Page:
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 How do I make a 3-dimensional plot in Excel?
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## How do I make a 3-dimensional plot in Excel?

#1
December 15th 04, 09:05 PM
 John W. Mordosky external usenet poster Posts: n/a
How do I make a 3-dimensional plot in Excel?

I wanted to make a 3-dimensional plot in Excel and discovered that I cannot
do this. All you can do is make 3-D charts over two dimensions, you cannot
make 3-D plots over three dimensions. There's the surface plot, but that
only plots x and y along with the series. I want to plot true x, y, and z.
HELP!

John W. Mordosky

#2
December 15th 04, 09:10 PM
 Frank Kabel external usenet poster Posts: n/a

#3
December 15th 04, 09:25 PM
 John W. Mordosky external usenet poster Posts: n/a

Thank you very much for that link, it was very informative. However, I
should have been more specific, what I am trying to do is make a true
3-dimensional contour plot in Excel with an x and a y axis and the contours
describing the values that I am trying to plot along that x and y axis. Can
anyone help with that? Thanks.

"Frank Kabel" wrote:

> Hi
> try:
> http://www.andypope.info/charts/3drotate.htm
>
> --
> Regards
> Frank Kabel
> Frankfurt, Germany
> "John W. Mordosky" <John W. > schrieb im
> Newsbeitrag ...
> >I wanted to make a 3-dimensional plot in Excel and discovered that I cannot
> > do this. All you can do is make 3-D charts over two dimensions, you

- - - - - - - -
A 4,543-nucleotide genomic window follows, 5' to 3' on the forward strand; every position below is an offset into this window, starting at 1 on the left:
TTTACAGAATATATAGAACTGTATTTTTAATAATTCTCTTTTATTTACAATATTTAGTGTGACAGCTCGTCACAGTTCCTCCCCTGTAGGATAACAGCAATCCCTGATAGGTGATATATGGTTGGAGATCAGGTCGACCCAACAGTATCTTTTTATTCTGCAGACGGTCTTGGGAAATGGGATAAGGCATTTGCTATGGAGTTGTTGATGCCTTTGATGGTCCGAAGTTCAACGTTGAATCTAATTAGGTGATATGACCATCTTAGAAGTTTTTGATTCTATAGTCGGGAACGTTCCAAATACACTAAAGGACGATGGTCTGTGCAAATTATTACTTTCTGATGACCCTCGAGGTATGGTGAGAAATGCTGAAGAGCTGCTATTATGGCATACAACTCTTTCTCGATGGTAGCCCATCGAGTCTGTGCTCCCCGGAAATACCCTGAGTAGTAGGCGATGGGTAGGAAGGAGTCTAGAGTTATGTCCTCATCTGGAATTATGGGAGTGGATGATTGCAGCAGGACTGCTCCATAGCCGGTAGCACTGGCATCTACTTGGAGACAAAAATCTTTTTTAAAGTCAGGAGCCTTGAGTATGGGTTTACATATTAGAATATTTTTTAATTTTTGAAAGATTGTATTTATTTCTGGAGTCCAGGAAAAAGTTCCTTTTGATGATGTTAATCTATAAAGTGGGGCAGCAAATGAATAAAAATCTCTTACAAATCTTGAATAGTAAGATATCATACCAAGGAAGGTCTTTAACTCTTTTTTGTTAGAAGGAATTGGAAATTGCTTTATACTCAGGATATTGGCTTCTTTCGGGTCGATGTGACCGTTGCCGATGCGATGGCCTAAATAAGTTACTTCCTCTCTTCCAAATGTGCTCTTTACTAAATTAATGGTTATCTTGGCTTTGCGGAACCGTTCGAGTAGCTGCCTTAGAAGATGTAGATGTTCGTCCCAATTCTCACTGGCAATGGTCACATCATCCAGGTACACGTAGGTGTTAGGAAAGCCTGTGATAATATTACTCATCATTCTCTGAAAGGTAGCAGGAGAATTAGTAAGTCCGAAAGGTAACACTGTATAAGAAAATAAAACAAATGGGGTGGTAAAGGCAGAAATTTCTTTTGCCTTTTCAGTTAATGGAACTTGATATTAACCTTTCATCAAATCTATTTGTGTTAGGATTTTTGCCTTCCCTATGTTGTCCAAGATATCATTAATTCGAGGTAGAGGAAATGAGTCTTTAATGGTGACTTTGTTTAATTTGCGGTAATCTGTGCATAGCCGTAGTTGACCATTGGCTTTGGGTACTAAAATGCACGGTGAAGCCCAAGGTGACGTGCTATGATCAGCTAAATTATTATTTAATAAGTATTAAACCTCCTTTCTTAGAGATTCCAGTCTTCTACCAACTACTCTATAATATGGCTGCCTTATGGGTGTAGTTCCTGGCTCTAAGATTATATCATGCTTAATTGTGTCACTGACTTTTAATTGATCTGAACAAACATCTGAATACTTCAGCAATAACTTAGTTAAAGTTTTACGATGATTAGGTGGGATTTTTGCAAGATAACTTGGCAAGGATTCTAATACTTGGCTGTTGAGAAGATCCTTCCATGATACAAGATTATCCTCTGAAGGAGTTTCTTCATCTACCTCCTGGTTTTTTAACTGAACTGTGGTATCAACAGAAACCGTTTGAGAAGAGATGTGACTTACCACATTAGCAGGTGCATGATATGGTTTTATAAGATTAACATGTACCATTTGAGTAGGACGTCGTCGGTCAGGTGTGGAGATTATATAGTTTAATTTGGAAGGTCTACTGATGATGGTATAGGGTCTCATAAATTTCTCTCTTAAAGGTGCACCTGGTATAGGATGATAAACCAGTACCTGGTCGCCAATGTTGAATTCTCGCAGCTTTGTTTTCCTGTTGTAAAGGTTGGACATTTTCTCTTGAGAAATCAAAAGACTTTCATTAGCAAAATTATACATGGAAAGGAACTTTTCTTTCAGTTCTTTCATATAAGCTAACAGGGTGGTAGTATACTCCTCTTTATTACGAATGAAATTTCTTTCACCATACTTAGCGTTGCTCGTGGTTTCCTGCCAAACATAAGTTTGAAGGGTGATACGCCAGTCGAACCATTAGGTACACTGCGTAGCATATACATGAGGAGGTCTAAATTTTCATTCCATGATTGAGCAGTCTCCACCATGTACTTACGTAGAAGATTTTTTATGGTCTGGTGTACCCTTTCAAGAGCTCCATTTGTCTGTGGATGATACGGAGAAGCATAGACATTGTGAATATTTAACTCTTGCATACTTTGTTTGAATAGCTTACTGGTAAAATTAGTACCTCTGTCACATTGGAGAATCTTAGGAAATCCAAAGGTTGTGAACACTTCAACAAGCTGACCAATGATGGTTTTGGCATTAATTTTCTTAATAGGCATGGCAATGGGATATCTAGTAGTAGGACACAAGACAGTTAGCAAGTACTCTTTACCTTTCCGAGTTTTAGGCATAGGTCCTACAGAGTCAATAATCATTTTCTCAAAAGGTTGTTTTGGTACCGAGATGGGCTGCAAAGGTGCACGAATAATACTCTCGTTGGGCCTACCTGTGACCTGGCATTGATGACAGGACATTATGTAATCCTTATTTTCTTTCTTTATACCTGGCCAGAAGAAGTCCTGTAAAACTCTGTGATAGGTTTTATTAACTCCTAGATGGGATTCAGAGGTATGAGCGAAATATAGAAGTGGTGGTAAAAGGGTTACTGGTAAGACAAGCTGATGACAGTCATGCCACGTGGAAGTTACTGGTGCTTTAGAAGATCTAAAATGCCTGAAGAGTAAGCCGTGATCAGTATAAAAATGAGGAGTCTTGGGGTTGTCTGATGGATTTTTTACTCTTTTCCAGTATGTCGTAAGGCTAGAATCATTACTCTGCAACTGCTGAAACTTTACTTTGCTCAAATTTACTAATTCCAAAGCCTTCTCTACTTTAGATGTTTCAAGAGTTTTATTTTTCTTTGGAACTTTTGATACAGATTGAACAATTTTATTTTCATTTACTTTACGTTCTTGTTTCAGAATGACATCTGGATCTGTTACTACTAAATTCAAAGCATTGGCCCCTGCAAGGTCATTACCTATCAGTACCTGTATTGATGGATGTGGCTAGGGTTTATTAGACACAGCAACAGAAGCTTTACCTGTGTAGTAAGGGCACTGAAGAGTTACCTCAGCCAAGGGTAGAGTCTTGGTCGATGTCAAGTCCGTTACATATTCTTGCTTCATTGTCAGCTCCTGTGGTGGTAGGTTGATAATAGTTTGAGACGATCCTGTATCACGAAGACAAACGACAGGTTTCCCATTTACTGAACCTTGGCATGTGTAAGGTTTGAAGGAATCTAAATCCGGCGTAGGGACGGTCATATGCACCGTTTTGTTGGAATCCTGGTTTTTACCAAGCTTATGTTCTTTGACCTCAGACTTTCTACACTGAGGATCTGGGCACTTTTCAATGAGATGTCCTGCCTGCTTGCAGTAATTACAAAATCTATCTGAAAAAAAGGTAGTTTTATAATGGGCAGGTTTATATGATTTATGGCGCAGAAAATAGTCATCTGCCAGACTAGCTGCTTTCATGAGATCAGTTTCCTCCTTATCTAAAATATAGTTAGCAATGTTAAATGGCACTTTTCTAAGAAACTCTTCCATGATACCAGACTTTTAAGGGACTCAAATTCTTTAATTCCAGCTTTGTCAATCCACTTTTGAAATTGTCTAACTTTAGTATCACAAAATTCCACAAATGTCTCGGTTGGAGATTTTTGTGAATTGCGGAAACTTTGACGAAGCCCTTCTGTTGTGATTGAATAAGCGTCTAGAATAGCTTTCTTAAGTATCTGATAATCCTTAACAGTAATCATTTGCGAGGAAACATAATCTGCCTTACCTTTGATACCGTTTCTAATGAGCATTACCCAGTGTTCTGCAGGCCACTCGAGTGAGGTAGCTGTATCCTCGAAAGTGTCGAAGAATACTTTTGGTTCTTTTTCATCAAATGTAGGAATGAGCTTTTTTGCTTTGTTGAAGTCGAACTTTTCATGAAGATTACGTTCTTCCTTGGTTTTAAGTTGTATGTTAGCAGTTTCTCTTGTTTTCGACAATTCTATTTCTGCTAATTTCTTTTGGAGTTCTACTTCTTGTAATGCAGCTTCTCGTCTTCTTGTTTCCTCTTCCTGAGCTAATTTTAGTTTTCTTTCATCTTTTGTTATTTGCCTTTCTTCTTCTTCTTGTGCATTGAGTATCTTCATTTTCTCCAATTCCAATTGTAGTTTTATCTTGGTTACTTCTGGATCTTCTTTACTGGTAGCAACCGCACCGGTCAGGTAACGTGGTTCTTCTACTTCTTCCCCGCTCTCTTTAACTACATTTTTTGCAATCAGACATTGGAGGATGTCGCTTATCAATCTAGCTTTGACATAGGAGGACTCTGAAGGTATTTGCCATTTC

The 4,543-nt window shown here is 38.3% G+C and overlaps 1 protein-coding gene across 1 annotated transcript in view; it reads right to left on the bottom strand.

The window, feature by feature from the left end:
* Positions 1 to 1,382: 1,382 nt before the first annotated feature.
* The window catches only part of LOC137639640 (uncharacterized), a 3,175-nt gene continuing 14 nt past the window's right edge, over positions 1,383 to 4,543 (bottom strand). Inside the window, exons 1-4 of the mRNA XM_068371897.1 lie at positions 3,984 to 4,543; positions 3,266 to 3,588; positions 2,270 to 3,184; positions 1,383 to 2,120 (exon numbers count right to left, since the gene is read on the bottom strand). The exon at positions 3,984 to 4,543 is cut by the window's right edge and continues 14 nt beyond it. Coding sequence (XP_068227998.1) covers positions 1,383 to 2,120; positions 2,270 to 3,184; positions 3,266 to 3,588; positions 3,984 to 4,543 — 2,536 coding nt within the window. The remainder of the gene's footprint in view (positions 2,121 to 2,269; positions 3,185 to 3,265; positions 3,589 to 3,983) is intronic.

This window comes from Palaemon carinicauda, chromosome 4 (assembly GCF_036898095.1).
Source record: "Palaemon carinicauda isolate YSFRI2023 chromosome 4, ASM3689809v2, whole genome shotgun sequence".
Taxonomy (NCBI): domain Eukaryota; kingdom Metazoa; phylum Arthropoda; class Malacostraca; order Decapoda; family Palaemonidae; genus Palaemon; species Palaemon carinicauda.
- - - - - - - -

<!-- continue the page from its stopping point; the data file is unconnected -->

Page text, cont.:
> > cannot
> > make 3-D plots over three dimensions. There's the surface plot, but that
> > only plots x and y along with the series. I want to plot true x, y, and
> > z.
> > HELP!
> >
> > John W. Mordosky
> >

>
>
>

#4
December 15th 04, 10:48 PM
 Michael R Middleton external usenet poster Posts: n/a

John -

I don't know if you'll call it a "true" 3D plot, but here's one way to do
it.

The x and y axes are category (label) axes, and the labels will be equally
spaced, so your x and y data values (used as labels) should be equally
spaced. The z axis is the only true "value" (numerical) axis.

Arrange the data in a rectangular range of cells. The top left cell is
empty. The rest of the top row contains x values. The rest of the left
column contains y values. The z values are in the body of the range at the
intersection of the x column and y row. Select the entire range, including
the empty cell. Click the ChartWizard, and choose the Surface chart type.

- Mike

www.mikemiddleton.com

+++++++++++++++++++++++++++++++++++++++++++++

"John W. Mordosky" > wrote in
message ...
> Thank you very much for that link, it was very informative. However, I
> should have been more specific, what I am trying to do is make a true
> 3-dimensional contour plot in Excel with an x and a y axis and the
> contours